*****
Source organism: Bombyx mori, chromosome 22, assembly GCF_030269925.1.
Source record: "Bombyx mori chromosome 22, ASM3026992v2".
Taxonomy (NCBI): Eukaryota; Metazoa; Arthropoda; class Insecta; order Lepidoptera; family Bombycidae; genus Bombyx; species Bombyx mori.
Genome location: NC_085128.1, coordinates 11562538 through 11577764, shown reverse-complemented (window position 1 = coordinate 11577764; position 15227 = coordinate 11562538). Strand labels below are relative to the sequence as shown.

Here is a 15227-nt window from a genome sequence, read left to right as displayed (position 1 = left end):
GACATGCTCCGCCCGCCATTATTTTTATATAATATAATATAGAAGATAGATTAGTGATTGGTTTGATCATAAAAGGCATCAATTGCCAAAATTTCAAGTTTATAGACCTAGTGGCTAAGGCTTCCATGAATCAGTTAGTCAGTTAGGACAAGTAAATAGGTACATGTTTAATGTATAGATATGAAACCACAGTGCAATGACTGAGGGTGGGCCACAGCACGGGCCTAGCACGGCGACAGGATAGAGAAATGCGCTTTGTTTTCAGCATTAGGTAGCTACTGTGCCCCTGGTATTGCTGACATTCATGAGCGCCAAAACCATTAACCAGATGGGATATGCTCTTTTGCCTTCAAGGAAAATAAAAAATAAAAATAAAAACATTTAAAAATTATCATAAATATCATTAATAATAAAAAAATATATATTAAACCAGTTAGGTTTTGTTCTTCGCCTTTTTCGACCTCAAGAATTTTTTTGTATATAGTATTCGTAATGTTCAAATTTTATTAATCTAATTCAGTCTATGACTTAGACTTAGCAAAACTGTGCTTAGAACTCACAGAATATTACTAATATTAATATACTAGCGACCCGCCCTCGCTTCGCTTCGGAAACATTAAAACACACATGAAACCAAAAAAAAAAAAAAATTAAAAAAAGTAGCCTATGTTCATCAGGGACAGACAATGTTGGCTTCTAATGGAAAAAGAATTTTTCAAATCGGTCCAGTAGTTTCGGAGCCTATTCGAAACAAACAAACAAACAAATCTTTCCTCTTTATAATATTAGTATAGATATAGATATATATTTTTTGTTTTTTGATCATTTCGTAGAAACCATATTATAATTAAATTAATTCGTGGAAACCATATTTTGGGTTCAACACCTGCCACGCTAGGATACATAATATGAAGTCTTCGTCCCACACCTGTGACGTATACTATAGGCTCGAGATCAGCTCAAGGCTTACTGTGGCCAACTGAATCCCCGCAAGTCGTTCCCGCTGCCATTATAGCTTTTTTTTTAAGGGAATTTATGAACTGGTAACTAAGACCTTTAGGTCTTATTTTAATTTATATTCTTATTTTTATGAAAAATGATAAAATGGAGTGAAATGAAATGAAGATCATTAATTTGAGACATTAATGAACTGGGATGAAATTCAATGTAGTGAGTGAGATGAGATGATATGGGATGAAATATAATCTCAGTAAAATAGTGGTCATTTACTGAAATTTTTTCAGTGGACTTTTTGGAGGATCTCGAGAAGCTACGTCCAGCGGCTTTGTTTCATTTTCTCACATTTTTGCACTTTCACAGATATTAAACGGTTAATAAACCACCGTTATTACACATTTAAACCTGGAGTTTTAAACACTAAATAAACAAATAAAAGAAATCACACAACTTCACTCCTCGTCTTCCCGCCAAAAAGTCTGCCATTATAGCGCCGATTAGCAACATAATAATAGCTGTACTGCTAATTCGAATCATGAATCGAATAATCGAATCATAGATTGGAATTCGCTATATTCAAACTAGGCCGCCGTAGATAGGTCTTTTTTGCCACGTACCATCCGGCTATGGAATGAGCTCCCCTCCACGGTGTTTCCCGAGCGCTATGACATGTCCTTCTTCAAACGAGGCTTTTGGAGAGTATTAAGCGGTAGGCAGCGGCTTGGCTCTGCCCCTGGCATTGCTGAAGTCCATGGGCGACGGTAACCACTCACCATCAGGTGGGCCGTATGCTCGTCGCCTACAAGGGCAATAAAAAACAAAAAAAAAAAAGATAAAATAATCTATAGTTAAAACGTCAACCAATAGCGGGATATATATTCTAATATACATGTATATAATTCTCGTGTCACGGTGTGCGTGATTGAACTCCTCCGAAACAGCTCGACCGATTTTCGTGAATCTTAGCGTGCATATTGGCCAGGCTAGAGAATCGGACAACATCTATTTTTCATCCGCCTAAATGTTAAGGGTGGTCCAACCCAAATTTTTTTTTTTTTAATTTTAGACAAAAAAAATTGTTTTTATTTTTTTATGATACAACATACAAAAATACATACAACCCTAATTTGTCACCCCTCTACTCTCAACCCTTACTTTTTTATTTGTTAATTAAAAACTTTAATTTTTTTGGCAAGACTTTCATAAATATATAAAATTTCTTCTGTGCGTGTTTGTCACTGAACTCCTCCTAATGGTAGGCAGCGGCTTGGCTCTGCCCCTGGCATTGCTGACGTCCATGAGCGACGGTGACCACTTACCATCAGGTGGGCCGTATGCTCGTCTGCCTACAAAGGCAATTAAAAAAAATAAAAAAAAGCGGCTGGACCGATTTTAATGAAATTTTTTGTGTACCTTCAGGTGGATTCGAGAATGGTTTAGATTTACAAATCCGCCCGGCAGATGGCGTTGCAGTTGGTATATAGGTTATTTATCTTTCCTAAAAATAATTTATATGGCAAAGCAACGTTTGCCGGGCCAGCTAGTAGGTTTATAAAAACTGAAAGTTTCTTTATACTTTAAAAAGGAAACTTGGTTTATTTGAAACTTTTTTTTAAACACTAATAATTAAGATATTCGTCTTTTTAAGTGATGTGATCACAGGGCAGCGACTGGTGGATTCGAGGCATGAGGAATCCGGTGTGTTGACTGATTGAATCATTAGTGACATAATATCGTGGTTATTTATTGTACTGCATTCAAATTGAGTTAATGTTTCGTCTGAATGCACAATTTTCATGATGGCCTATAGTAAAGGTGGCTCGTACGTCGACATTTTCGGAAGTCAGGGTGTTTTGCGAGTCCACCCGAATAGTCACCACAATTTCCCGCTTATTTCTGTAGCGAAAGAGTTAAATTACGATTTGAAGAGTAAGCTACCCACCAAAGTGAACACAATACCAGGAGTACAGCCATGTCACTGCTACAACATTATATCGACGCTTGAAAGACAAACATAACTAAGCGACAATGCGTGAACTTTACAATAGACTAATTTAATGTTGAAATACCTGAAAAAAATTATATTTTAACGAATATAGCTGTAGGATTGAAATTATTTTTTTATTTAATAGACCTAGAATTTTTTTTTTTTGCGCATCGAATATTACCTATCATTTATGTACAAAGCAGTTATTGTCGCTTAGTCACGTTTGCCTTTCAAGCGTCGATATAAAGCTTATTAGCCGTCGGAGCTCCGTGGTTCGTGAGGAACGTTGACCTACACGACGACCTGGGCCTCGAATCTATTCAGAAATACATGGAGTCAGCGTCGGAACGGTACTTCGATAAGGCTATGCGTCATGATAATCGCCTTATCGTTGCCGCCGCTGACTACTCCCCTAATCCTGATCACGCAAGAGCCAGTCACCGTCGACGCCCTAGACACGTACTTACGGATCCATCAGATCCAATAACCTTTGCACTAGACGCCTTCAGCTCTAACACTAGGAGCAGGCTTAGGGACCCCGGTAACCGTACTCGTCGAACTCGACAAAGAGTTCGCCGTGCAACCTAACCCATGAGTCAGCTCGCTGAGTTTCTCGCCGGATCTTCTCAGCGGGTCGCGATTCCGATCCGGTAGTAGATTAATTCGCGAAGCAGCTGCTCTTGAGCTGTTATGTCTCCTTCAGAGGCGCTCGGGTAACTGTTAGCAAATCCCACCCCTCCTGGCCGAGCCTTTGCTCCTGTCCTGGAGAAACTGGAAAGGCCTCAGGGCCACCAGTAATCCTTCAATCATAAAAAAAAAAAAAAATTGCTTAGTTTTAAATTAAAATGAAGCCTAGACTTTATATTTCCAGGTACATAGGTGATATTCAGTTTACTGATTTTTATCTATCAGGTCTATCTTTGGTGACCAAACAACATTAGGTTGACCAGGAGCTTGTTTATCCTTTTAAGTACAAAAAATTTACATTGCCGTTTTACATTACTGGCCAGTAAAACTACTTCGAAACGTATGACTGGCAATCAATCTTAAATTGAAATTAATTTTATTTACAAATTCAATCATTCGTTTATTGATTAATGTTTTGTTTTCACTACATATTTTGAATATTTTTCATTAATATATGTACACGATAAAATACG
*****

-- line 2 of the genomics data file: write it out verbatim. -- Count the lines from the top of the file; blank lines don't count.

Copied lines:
Source record: "Bombyx mori chromosome 22, ASM3026992v2".